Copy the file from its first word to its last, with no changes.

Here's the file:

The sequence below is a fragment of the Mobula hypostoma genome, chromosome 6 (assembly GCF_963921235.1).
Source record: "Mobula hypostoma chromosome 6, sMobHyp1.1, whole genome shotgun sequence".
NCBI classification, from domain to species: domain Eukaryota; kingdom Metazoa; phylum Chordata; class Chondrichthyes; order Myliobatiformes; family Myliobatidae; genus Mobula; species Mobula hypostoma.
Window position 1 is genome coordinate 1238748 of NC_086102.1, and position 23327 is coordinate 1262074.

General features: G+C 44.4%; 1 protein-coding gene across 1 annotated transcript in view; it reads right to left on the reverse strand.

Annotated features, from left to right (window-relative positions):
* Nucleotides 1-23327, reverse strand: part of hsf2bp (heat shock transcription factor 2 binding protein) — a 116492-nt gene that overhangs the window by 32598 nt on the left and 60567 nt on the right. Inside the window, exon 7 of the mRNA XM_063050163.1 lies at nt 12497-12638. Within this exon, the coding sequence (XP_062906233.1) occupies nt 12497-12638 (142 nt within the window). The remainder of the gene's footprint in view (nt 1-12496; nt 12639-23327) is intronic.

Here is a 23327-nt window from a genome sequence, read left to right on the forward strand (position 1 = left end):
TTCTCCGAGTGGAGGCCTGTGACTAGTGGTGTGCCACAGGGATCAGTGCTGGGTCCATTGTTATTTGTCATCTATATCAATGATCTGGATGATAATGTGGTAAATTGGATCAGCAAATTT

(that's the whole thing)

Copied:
The sequence below is a fragment of the Mobula hypostoma genome, chromosome 6 (assembly GCF_963921235.1).
Source record: "Mobula hypostoma chromosome 6, sMobHyp1.1, whole genome shotgun sequence".
NCBI classification, from domain to species: domain Eukaryota; kingdom Metazoa; phylum Chordata; class Chondrichthyes; order Myliobatiformes; family Myliobatidae; genus Mobula; species Mobula hypostoma.
Window position 1 is genome coordinate 1238748 of NC_086102.1, and position 23327 is coordinate 1262074.

General features: G+C 44.4%; 1 protein-coding gene across 1 annotated transcript in view; it reads right to left on the reverse strand.

Annotated features, from left to right (window-relative positions):
* Nucleotides 1-23327, reverse strand: part of hsf2bp (heat shock transcription factor 2 binding protein) — a 116492-nt gene that overhangs the window by 32598 nt on the left and 60567 nt on the right. Inside the window, exon 7 of the mRNA XM_063050163.1 lies at nt 12497-12638. Within this exon, the coding sequence (XP_062906233.1) occupies nt 12497-12638 (142 nt within the window). The remainder of the gene's footprint in view (nt 1-12496; nt 12639-23327) is intronic.

Here is a 23327-nt window from a genome sequence, read left to right on the forward strand (position 1 = left end):
TTCTCCGAGTGGAGGCCTGTGACTAGTGGTGTGCCACAGGGATCAGTGCTGGGTCCATTGTTATTTGTCATCTATATCAATGATCTGGATGATAATGTGGTAAATTGGATCAGCAAATTT